Limiting my arguments to what is available now in 2015, the line between computer-taught education and human-taught education seems clear when you have two widely different types of lesson. In fact, life is not usually so simple, and most lessons are a hybrid in that there are some facts that need to be taught, some issues that need to be discussed, and some opinions that need to be shared. We already have segmented off the purely factual lessons. If you want to learn typing, get a good software program. There is little to discuss as to why the top line of the QWERTY keyboard begins with QWERTY. It is what it is, and although the history of how it got that way is interesting, if you want to learn how to type, then that history is irrelevant. But translating Voltaire’s “Candide,” as I did line-for-line for a year with the Head of my secondary school when I was a junior, is clearly best done with a knowledgeable teacher. Even though part of the class involved learning to translate French words into English, much of the class involved debate about why a particular phrase or word was used or what Voltaire’s intentions were in writing such a short (and fascinating) story.
The other component of teaching that a computer cannot do as effectively as a human is to encourage the student. It is one thing for a script on the screen to say “well done!” and a totally different thing when a teacher authentically congratulates a child on his or her achievement. The emotional part of teaching, the human support, is so important, that I doubt that the teaching profession is in much danger of total obsolescence because of computers. There are interesting studies showing that two students who work together by “skyping” each other on a computer take twice as long to solve a math problem as two students sitting next to each other. We can gauge human reactions so much better when we connect in person.
Not that lecture-style teaching is always so different from computer learning. While we were in in China, I watched several classes at one of the finest schools in Shanghai. “Number 2 Normal School” accepts only three percent of its applicants. These are exceptional children taught in very large classes by lecturers. When I visited, everything the teacher said was copied down, no questions were asked, and the students never challenged their teachers. Without interruptions, you could work out exactly where in the curriculum the class would be at the end of each class period. In my senior class, I have not the slightest idea where we will be by the time the bell rings because (thankfully) they interrupt with questions. Frankly, I encourage them to do so and hope that they will also debate among themselves. I could see that the school in Shanghai might replace its teachers with videos of a master teacher and get rid of the humans who actually spoke in the front of each room. Maybe it is for that reason that I was less impressed than I expected, with the pedagogy I saw there.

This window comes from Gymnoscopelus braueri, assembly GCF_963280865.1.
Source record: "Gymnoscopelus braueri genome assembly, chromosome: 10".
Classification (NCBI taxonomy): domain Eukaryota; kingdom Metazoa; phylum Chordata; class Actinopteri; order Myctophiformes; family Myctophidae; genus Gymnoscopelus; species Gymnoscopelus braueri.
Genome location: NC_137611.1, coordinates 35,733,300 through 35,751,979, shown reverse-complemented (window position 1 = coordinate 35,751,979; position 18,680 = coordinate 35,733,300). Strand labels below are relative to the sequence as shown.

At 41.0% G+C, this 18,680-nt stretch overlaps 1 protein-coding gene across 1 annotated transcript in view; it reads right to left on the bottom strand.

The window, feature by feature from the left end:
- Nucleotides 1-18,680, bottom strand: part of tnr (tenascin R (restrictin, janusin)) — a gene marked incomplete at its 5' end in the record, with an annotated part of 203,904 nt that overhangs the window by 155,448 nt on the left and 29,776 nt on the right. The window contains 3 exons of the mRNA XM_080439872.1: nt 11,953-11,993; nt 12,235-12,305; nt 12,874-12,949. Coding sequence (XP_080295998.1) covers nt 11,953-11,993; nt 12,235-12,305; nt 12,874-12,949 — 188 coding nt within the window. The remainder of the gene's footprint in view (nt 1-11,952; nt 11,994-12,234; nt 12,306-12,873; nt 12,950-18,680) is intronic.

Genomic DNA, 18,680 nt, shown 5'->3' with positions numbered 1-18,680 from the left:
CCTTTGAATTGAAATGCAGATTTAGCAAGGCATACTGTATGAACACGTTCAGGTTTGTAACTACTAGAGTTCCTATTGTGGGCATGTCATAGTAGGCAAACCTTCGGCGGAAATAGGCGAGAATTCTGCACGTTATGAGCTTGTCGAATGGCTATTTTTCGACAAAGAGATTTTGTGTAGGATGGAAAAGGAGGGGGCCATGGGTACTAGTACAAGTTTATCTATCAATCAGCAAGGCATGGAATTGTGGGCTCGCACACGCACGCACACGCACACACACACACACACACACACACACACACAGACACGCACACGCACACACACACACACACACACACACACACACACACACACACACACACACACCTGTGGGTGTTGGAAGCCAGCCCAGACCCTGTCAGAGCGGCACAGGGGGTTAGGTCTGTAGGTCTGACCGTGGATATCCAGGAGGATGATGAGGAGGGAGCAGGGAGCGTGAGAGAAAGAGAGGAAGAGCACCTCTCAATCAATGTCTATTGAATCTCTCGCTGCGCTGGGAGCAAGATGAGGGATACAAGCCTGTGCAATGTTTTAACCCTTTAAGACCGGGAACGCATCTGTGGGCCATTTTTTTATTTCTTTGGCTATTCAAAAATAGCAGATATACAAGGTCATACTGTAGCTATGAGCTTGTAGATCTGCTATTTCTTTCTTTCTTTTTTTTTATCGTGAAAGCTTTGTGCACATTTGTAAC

The subject gets particularly important with very young children or with children who are anxious (as we all somewhat are). When a young child is in school, they may be concerned as to whether they can keep up with the class, and whether they have the skills they need. A skillful teacher deals with these anxieties and calms them down, a skillful teacher comforts and supports, a skillful teacher teaches in an atmosphere of empathy and understanding. A computer….not so much!
In sum, the “closed” teaching of facts (those insurance courses) and the “open” teaching of ideas are really two completely different actions that share the name “teaching.” Most classes are a combination of both. My hope is that as students move through school, they move towards the “open” format, and their minds are challenged more to question and be curious than to just remember. The goal of educators should be to encourage students to take intellectual leaps off cliffs without safety nets, to inspire them to think out of the box, to challenge old approaches and to praise them when they imagine new solutions. If we can do that, then America will always stay creatively ahead, and American graduates will continue to produce innovative solutions that others can only copy.
Ronald P. Stewart